Securing Your Transactions With Notary Bonds

Securing Your Transactions With Notary Bonds

Notaries play a crucial role in legal transactions by verifying signatures and administering oaths. Yet, even the most scrupulous notaries can make mistakes.

A notary bond protects the public from financial loss caused by a notary’s misconduct or errors. It’s separate from errors and omissions insurance, which protects the notary.

They Protect You From Identity Theft

Like any business, notaries need general liability insurance to protect themselves from lawsuits related to incidents outside of their control, such as a customer who slips and falls in your office. It is also common to purchase errors and omissions (E&O) insurance, which covers any missteps that result in financial loss for clients.

As public officials, notaries are required to keep their journals secure. This is important because criminals can use the information you write down, including the signer’s social security number, ID, DOB, and thumbprint, to commit identity theft or fraud. If you don’t properly store your journal, a criminal can forge your seal and fraudulently notarize documents.

Florida notary bond guarantees that you will perform your duties as state law prescribes. If you are found guilty of misconduct, and a claim is made against your bond, the surety company will pay the damages up to your bond’s limit.

They Protect You From Fraud

A notary bond is a type of surety bond that protects the public from financial loss resulting from a notary’s dishonest or fraudulent actions. Most states require notaries to purchase a bond before being licensed to practice their profession.

Criminals can also steal notary seal impression images and create counterfeit documents. This is why keeping detailed journal records of your notarization is essential. If you’re sued by someone who believes they were scammed because of a forged seal, your detailed journal could help dismiss the lawsuit.

Regardless of your best efforts to avoid fraud, mistakes can still happen. Errors and omissions (E&O) insurance is another way to financially protect yourself from being sued over your work. This policy differs from a notary bond as it covers your legal expenses and compensation for any judgments or settlements awarded against you.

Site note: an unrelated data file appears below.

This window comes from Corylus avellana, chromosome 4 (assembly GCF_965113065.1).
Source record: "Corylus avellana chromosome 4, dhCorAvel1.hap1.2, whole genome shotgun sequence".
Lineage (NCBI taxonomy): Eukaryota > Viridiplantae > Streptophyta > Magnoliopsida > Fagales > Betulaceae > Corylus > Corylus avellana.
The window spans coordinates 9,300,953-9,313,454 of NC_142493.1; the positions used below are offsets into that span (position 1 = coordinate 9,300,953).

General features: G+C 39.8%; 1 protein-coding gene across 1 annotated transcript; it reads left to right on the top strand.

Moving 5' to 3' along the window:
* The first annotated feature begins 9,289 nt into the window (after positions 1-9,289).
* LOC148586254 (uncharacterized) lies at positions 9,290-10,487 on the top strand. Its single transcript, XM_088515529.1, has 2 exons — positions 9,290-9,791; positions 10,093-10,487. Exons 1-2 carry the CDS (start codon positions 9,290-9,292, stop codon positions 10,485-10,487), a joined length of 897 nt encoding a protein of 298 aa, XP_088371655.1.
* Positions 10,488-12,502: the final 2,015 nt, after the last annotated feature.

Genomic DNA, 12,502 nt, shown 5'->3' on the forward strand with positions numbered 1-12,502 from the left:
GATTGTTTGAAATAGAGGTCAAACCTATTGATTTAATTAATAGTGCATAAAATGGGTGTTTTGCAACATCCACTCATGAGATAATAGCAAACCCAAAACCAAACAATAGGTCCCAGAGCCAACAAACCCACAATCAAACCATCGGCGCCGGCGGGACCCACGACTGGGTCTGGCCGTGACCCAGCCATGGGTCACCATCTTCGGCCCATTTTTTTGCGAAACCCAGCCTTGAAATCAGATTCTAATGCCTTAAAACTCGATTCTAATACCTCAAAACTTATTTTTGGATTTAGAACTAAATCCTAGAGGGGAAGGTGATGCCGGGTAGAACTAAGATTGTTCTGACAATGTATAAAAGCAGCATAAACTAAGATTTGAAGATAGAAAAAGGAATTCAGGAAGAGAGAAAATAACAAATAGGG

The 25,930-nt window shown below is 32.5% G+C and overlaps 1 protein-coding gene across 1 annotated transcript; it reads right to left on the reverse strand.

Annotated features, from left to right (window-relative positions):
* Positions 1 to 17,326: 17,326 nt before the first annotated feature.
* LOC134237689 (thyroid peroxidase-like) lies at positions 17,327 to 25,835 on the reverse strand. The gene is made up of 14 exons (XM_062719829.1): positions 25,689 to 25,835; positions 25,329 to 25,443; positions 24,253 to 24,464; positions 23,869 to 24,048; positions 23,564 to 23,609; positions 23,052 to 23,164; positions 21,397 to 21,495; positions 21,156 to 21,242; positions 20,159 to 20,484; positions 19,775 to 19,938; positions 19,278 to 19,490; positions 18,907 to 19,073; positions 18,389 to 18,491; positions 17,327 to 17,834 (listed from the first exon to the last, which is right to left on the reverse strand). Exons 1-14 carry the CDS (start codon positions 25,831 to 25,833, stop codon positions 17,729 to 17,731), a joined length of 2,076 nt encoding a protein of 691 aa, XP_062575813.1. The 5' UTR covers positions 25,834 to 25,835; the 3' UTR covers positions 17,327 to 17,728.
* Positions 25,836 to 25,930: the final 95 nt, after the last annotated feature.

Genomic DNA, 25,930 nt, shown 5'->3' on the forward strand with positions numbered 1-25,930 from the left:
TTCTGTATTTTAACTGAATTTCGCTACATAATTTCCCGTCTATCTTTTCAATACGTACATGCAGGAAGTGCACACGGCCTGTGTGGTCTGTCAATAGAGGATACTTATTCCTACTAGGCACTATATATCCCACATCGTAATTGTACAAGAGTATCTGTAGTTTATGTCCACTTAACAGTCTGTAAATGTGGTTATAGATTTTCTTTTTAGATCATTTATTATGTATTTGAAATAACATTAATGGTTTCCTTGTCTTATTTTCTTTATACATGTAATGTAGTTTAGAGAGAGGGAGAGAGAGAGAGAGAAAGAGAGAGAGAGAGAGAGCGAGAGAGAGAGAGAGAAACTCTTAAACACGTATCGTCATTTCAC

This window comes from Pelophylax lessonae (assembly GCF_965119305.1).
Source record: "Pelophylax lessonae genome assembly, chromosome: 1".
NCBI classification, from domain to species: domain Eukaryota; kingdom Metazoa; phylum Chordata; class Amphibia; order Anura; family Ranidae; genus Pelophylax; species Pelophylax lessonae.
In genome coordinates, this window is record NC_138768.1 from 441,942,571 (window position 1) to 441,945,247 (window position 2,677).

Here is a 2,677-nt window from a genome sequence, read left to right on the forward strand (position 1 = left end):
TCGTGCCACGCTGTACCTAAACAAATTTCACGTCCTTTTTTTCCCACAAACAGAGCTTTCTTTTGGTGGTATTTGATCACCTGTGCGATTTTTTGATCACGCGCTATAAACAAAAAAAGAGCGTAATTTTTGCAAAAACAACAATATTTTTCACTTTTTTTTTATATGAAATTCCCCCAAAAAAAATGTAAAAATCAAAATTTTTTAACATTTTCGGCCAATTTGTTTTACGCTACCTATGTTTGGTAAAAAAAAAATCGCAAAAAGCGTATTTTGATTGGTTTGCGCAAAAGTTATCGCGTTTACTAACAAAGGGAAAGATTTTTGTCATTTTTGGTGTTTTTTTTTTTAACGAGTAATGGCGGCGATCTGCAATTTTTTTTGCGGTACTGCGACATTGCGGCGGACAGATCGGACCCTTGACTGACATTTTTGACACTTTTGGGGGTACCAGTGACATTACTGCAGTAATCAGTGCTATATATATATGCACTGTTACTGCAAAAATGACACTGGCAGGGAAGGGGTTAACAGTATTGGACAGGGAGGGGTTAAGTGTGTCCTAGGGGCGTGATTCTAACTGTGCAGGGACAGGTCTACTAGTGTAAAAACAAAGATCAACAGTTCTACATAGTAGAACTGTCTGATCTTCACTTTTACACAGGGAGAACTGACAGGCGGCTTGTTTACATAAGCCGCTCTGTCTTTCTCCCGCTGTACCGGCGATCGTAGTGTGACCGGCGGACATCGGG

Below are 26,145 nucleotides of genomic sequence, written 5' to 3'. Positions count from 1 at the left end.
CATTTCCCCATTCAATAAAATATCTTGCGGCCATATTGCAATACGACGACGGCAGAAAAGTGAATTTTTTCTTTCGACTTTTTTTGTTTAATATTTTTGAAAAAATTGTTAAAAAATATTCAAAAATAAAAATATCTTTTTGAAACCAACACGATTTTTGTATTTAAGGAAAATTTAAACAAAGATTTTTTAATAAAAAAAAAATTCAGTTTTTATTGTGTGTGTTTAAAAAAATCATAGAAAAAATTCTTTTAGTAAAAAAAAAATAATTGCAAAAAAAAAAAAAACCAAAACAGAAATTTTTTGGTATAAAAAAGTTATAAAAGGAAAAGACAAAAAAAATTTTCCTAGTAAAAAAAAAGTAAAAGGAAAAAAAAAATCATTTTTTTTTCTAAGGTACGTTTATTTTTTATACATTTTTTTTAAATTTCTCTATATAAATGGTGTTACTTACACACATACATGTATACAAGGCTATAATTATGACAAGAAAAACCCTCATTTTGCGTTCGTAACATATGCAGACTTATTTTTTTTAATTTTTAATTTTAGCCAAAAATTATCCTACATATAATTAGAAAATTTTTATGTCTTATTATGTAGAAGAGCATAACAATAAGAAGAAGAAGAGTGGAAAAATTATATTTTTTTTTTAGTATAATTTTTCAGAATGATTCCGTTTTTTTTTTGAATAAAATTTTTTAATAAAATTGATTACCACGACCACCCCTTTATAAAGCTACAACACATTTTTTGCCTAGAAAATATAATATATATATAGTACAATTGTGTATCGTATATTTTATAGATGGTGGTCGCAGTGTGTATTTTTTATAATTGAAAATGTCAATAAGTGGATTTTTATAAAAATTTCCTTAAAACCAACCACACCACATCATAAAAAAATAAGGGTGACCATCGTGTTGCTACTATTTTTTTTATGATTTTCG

They Protect You From Identity Theft

Identity theft is one of the most dreaded forms of crime, and notaries are often caught in the crosshairs. Criminals can use a notary’s seal stamp and signature, copied from public records like deeds, to transfer property or execute other fraudulent documents.

Thankfully, Notaries can help prevent this type of crime by keeping their journals secure when not in use and reporting any instances of fraud to authorities. Also, notaries should not enter signers’ social security numbers, identification numbers, DOBs, or thumbprints in their journals unless they are required by state law.

Another way to protect yourself from identity fraud is to have errors and omissions insurance, which covers legal defense costs if you are sued for not performing your duties properly. Errors and omissions insurance policies are inexpensive and can be purchased for the length of your notary commission. Many notaries also purchase a general liability insurance policy that covers business-related injuries and damages, such as if a customer trips on loose flooring in your office and sues you.

They Protect You From Fraudulent Documents

Most states that require notaries to be bonded also require them to carry errors and omissions insurance. This policy protects notaries in case a client seeks financial compensation for negligence or mistakes on the notary’s part.

Errors and omissions insurance differs from a notary bond because it protects the notary rather than the public in case of a claim. Many notaries purchase E&O insurance to add an extra layer of protection to their notary bonds.

For example, let’s say a notary witnesses a signature on a legal document that isn’t genuine. This could lead to serious consequences for the two parties involved in the transaction, and they might file a claim against the notary’s bond for damages. If the claim is valid, the surety company will reimburse the harmed party up to the bond amount.

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